Rally sheds light on domestic abuse

Both women and men took back the night at Northern Kentucky University Oct. 15 with a rally that included a candlelight walk and speeches to raise awareness of domestic violence.

Attendees to the “Take Back The Night” rally received a lavender ribbon, symbolizing the loss of women to domestic violence, and white candles to light during a walk from the University Center to Norse Commons.

Women’s studies professor Mary York and Lisa Barresi of the Women’s Crisis Center hosted the event, which commemorated National Domestic Violence Awareness month.

“Throughout the course of this week, faculty, students, and janitors have approached me and revealed their stories of domestic violence,” York said. “This does happen to ordinary people.”

“Three to four women are killed each year by domestic violence in this area alone,” Barresi told attendees. The women and men then lit their candles to commemorate this and other sobering statistics, and walked across campus in silence.

At the end of the walk, students shared stories of victims, and read graphic poems revealing the victim’s side of the crime.

“This event is to bring awareness and [demonstrate] how frequently this type of violence occurs,” said Women’s Studies student Megan Perkins.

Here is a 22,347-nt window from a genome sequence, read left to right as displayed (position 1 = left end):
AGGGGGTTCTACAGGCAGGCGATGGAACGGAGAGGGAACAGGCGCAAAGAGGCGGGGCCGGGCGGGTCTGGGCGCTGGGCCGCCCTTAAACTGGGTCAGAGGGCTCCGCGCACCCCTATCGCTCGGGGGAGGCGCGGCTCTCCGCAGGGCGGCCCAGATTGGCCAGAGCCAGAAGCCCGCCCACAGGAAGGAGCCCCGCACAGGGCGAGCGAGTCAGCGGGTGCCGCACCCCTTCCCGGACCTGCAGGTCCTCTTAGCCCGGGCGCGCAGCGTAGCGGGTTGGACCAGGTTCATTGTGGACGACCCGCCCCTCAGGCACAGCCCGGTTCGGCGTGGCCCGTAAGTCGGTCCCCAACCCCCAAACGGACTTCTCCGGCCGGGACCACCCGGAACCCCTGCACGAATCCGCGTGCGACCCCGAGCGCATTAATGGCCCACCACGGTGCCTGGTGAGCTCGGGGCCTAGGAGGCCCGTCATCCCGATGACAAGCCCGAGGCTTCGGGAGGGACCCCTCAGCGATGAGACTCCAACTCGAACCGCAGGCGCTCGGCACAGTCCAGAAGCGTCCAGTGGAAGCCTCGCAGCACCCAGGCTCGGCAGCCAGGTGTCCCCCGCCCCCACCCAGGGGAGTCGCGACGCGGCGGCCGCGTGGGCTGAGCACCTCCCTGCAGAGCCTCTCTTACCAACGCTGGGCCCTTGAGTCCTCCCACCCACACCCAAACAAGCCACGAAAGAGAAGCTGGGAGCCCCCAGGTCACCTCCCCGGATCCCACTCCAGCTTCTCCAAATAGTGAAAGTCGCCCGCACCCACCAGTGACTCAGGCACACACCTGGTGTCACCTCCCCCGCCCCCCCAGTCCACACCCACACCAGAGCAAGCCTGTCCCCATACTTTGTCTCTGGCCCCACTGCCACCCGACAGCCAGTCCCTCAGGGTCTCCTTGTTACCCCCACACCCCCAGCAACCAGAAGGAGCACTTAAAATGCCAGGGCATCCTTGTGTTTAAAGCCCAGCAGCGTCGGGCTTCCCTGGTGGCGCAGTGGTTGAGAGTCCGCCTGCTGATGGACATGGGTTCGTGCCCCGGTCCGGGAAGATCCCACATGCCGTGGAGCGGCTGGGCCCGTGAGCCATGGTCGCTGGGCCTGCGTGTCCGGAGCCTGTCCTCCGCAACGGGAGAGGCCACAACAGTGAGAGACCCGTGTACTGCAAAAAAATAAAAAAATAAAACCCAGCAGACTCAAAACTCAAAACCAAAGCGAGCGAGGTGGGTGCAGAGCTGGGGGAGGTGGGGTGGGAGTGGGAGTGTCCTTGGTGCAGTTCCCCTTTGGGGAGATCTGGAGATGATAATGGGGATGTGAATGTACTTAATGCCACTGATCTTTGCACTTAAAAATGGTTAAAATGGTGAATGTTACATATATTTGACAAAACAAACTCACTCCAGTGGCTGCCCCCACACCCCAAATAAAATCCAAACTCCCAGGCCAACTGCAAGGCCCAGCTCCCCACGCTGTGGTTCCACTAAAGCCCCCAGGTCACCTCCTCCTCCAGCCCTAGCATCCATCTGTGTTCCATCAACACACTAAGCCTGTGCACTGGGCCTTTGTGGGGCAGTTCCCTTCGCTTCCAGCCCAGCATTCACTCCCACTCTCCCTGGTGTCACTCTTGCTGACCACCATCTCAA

“This has a lot of meaning to the participants, and it causes wonder in the minds of bystanders,” said Annie Dollins, a local domestic violence advocate. “We’re here to increase awareness. This violence affects men, women and children.”

Men also attended the rally to show support for the movement.

NKU student Brandon Hill said he attended a domestic violence rally in Newport three years ago, and came to this one to support the cause.

The “Take Back The Night” rally began in the 1970s in Europe, where some women were afraid to walk on city streets after dark.

The first rally was held to empower women and help them feel safe.

In 1978 the rally came to San Francisco, Cal. and spread quickly through America, according to York.

The event is held annually in cities and on campuses across the world to commemorate the loss of women to domestic violence.

It also seeks to raise awareness of the crime and provide a safe haven for victims to speak out about their experiences.

“If I could say anything to a woman being victimized by such a crime, I would tell them to seek help in counseling,” York said.

“There is a better life for all of you, and you can lead a normal life after these situations.”

The Women’s Crisis Center is located in UC 300. A 24-hour hotline is also available to all at (859) 491-3335.